Survey Says: Nobody Likes a Bully

That's one hopeful takeaway from three recent polls on issues related to health care.

Americans still don't like a bully. That's one hopeful takeaway from three recent polls on issues related to health care.

First, a Quinnipiac poll found a majority — a small one, but still a majority — of Virginians oppose legislation passed by this year's General Assembly forcing a woman to submit to an ultrasound before having an abortion. (More Democrats than Republicans resented the mandate, which is not surprising. But more men opposed it than women, which is.) As state Sen. Dick Saslaw and others have noted, this is only the second time Virginia has ordered any medical procedure to be performed. The last time the state did so, it approved the forced sterilization of the mentally disabled.

More encouraging than the 52 percent opposition to ultrasound per se is this: 72 percent of state residents think the government should not pass laws seeking to change a woman's mind about getting an abortion.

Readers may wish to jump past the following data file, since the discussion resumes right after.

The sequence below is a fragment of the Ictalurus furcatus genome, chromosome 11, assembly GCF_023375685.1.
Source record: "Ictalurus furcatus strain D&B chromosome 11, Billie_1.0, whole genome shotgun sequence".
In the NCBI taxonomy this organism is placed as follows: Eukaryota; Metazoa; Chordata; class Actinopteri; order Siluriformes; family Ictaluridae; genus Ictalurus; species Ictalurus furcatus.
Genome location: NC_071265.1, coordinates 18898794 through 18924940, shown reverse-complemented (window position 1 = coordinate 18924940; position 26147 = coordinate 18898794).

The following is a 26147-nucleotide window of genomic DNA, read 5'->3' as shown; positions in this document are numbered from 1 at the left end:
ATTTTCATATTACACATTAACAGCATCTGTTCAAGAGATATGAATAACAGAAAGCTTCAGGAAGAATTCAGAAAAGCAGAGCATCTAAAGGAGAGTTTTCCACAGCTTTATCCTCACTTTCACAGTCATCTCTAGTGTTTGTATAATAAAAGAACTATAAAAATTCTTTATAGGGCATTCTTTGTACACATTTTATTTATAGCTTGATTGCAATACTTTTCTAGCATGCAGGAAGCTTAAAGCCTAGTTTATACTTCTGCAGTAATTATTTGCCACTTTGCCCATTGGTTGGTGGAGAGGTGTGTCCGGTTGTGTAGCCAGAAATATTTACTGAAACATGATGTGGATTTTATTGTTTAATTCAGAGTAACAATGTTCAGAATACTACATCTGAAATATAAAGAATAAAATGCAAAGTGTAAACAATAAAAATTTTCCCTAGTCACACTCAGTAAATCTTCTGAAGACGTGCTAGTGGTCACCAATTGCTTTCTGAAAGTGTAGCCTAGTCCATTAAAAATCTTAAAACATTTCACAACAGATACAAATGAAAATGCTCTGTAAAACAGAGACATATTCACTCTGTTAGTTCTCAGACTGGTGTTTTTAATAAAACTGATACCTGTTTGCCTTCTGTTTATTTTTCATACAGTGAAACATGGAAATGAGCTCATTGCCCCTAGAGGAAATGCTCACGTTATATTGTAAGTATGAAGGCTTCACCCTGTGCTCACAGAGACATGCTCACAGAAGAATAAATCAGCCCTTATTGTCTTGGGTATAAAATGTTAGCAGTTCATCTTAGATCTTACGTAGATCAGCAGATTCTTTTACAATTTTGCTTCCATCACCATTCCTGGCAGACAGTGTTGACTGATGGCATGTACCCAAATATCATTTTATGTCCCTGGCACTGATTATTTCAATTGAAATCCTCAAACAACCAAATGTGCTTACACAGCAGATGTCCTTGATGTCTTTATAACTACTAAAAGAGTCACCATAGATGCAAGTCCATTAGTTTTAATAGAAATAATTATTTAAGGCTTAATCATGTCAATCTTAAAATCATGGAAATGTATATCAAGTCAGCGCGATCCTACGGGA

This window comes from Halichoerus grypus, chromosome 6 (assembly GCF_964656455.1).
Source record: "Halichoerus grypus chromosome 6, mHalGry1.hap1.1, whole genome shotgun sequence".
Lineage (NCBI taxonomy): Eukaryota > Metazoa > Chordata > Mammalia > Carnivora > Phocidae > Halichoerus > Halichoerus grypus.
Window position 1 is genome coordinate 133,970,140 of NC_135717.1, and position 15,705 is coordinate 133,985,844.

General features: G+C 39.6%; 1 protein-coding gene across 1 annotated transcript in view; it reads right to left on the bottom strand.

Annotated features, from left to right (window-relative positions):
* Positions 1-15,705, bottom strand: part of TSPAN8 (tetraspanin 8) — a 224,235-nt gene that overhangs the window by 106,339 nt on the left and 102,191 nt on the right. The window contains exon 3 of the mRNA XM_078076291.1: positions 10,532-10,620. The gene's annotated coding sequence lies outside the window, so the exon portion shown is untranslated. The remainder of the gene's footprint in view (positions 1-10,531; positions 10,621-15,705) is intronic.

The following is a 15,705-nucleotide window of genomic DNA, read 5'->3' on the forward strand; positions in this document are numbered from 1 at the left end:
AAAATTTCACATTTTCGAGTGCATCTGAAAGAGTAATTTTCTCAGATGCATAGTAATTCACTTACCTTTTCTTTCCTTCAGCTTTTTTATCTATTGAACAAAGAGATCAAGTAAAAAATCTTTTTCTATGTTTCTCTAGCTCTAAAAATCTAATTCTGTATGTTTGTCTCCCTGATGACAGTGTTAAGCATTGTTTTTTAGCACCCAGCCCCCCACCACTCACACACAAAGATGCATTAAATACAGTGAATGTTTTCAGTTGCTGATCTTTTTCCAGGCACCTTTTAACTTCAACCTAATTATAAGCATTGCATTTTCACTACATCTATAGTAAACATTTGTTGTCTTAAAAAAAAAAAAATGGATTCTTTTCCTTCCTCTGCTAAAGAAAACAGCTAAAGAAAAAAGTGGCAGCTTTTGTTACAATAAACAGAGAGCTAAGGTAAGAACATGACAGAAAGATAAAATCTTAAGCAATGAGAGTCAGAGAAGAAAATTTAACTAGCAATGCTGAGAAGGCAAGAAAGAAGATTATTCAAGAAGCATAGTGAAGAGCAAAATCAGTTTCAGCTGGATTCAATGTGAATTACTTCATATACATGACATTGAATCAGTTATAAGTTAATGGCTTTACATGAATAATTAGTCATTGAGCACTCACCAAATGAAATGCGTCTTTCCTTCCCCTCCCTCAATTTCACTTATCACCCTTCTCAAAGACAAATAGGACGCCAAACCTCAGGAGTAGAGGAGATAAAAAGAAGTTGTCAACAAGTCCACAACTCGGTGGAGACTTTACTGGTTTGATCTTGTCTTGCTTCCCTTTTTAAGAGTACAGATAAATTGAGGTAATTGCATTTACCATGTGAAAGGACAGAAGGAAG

Second, a Washington Post/ABC News poll shows 67 percent of respondents want the Supreme Court to throw out either the individual-mandate portion of the 2010 health-care overhaul or the entire statute. This tracks with a Kaiser Family Foundation poll from a few days earlier showing only 28 percent of Americans think the Constitution allows the government to make you buy insurance. Judging from this week's oral arguments, a majority of the Supreme Court also thinks the mandate is unconstitutional.

Third, a New York Times/CBS poll several days ago found that 57 percent of Americans believe the Obama administration's mandate forcing employers to provide contraception coverage should include an exemption for religiously affiliated institutions. A slim majority (51 percent) supports a conscience exemption for all employers. Even a 53 percent majority of women themselves think religious institutions should be able to opt out for reasons of conscience.

Would it be nice if those majorities were even larger? Absolutely. Nevertheless, it is encouraging to see a preponderance of the public come down on the right side of these issues. It suggests that while Americans are quite happy to have the government do things for them, many of them still bristle when the government starts trying to do things to them — or to their neighbors and fellow citizens.